Have you ever noticed that our awareness of an issue or our dedication to a cause expands proportionate to the impact of the matter at hand upon our daily lives? It is an indisputable quality of human nature. The more something affects us personally, the more interested in it we become. Sometimes almost to the point of obsession.
Parents who once could barely spell “autistic,” let alone define it, develop an intense interest in the condition soon after their child begins to show signs of autism. Breast cancer survivors and their families frequently devote themselves to programs that promote early detection and the search for a cure. And the list goes on.
I have served in vocational ministry all my adult life. In that role, to paraphrase Blanche DuBois, “I have always relied on the kindness of donors.” That is, whether as a pastor, a parachurch executive, or a professor in a church-related Bible college, my salary has been tied to the generosity of my constituency. That reality has tempered my expectations regarding financial compensation and has deepened my appreciation for frugality as a spiritual discipline and liberality as a mark of spiritual maturity. It has also heightened my sensitivity to the ways churches go about formulating their budgets and the means by which Christian agencies and institutions allocate their financial resources.
I know that God is infinite and His wealth is boundless. As the Psalmist reminds us in Psalm 50…
1 The Mighty One, God, the LORD,
speaks and summons the earth
from the rising of the sun to where it sets;
7 “Listen, my people, and I will speak…
I am God, your God.
9 I have no need of a bull from your stall
or of goats from your pens,
10 for every animal of the forest is mine,
and the cattle on a thousand hills.
12 If I were hungry I would not tell you,
for the world is mine, and all that is in it.”
God needs nothing. Everything belongs to Him already. That means…
- Sufficient resources exist to accomplish all that God wants done in the world. If He chose to do so, He could open the windows of heaven, or sell some of the cattle on those hills, and pour out unlimited prosperity so that every Christian enterprise would be fully and generously funded from its inception.
- For His own reasons, God has chosen to limit the resources that are available for use in Kingdom ministry and to make them dependent, for the most part, on the faithfulness and generosity of His people.
- Since everything belongs to God already, we don’t actually own any of the wealth or resources in our possession. God has merely entrusted them to us for a time, and it is our privilege and responsibility to use them in ways that reflect Kingdom values and bring honor to God.
There is no more accurate measure of spiritual maturity and sensitivity to the Spirit of God, for individuals and institutions, than money—how we get it and how we use it. But Christians don’t like to talk about their personal finances. How we use our money is nobody else’s business. Bank balances and investment portfolios, like bedrooms and voting booths, are off limits to outsiders. This attitude has blinded us to the relationship between financial stewardship and spirituality.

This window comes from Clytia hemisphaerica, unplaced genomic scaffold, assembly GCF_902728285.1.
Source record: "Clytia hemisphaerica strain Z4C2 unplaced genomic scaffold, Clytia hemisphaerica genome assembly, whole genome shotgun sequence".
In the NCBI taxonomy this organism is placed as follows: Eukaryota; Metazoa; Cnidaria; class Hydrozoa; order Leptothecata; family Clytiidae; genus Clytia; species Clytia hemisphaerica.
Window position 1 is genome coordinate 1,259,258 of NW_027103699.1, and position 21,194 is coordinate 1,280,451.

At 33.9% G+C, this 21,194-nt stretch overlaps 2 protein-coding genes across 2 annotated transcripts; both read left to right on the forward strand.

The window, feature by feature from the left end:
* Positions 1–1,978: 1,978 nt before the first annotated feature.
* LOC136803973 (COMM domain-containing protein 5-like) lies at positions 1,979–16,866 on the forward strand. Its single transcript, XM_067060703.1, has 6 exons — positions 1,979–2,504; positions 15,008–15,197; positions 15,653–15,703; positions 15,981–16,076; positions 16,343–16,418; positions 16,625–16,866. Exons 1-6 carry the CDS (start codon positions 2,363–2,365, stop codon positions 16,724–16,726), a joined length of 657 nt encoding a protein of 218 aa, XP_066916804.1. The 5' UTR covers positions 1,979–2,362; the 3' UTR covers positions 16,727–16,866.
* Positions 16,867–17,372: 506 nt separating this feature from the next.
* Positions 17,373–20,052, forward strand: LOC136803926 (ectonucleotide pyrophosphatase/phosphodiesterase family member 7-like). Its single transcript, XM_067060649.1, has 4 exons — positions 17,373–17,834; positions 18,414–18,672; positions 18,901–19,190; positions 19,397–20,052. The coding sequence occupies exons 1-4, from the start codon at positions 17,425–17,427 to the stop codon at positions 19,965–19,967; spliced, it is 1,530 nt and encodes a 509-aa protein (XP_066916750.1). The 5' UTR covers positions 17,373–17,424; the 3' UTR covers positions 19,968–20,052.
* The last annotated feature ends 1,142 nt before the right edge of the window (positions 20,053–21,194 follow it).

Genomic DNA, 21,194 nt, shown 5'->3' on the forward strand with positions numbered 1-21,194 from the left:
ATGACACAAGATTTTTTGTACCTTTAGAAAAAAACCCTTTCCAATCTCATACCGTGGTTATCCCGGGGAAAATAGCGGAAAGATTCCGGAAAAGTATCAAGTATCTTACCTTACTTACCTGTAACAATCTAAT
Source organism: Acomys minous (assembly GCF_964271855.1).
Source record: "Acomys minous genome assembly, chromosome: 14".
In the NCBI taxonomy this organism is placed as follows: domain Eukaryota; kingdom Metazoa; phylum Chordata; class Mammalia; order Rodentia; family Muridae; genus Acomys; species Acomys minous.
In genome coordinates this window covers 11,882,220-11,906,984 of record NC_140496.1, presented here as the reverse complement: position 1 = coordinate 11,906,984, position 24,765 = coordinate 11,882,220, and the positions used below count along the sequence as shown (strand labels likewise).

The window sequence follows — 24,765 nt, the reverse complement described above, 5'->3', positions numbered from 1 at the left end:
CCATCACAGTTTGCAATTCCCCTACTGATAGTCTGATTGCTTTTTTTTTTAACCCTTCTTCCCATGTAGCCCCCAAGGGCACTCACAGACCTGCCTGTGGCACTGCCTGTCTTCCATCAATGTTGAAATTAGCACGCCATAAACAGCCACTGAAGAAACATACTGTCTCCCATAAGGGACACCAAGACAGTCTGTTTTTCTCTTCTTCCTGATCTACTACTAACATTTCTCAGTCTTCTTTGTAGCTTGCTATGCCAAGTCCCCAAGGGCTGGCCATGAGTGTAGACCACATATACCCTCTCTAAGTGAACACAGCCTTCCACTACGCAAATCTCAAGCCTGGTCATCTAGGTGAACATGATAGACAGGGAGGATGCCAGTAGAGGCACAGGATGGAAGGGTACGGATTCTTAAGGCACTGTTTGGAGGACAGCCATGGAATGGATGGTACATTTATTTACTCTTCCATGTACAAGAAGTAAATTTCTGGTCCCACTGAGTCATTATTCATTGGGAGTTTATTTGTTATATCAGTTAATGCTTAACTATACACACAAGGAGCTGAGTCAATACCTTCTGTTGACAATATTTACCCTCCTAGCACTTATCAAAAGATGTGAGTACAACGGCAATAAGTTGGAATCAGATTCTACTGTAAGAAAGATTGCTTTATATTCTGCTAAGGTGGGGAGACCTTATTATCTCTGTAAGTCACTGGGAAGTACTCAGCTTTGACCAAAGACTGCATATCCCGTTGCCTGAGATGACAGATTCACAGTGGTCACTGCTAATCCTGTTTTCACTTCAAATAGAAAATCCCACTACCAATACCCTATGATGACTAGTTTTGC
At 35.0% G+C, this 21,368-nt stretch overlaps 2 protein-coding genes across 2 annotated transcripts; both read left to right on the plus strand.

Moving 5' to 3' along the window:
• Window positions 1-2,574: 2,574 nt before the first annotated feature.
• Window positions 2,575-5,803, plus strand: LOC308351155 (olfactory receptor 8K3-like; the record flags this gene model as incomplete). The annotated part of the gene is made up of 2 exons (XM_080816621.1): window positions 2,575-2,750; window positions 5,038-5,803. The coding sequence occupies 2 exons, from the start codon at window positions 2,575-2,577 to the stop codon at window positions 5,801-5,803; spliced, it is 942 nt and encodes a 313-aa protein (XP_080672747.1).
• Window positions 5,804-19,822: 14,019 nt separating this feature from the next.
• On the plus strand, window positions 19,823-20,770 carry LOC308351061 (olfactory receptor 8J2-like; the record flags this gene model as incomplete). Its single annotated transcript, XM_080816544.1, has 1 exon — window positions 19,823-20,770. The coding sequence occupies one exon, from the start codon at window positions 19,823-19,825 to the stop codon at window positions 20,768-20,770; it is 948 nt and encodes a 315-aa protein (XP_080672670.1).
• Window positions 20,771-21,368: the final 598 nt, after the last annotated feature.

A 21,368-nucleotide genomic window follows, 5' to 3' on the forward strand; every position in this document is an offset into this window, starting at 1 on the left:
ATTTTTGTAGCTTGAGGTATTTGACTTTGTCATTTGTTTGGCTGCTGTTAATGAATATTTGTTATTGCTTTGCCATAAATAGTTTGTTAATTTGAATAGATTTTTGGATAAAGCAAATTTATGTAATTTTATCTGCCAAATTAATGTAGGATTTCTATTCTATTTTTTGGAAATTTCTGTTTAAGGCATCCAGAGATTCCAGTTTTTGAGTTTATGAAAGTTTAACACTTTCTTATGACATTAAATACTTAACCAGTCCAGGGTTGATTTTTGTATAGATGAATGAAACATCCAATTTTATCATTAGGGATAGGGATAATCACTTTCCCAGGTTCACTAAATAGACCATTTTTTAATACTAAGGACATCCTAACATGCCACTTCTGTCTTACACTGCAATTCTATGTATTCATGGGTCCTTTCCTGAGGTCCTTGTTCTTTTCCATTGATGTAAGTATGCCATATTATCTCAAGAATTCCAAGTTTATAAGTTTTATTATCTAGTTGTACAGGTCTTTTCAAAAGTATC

That blindspot extends to institutional and organizational finances as well. Many Christians assume that if the leadership of their church or the board of their alma mater or their favorite televangelist authorizes an expenditure or allocates funds for a particular venture, it must therefore be the best and most prudent use of those resources. Au contraire, mon frère.
A church budget is as much a moral document as a financial one. Since the church is the agent of the Kingdom of God, a church’s budget must reflect the values of the Kingdom. Church members are obliged to ask, with regard to every penny of expenditure which the budget allocates, “Is this absolutely the best and most prudent use of these resources which God has entrusted to our stewardship? Does this budget (or even this line item) reflect Kingdom values? Will this expenditure enhance our effectiveness in advancing the Gospel of the Kingdom? Could this allocation of funds be put to better use in some other enterprise?”
It is remarkably easy to talk about Christianity in contemporary America, but it is exceedingly difficult, in this culture, to implement the characteristics of cross-bearing discipleship. One reason for that discrepancy is a fundamental flaw in our thinking about money. We have more money than most of the rest of the world, we interpret our affluence as a sign of the blessing of God, and yet we fail to recognize that this great “blessing” is also the means by which God tests the true character of our faith.
During His earthly ministry, Jesus had more to say about money and its effect—both good and bad—on Christian believers, the citizens of the Kingdom of God, than any other single subject except for the Kingdom in general. That’s one reason you read about money and financial stewardship so often in this blog. That and the fact that my future ministry depends, in large measure, on the faithfulness and generosity of fellow-believers, my compatriots in the Kingdom of God.
I hear you ask, “Why are you so drawn to this subject these days? In the old days we never noticed your near-obsession with the role of money and the importance of stewardship for Kingdom citizens. What has changed?” “Well,” I respond, “in the old days I didn’t have a blog, now did I?”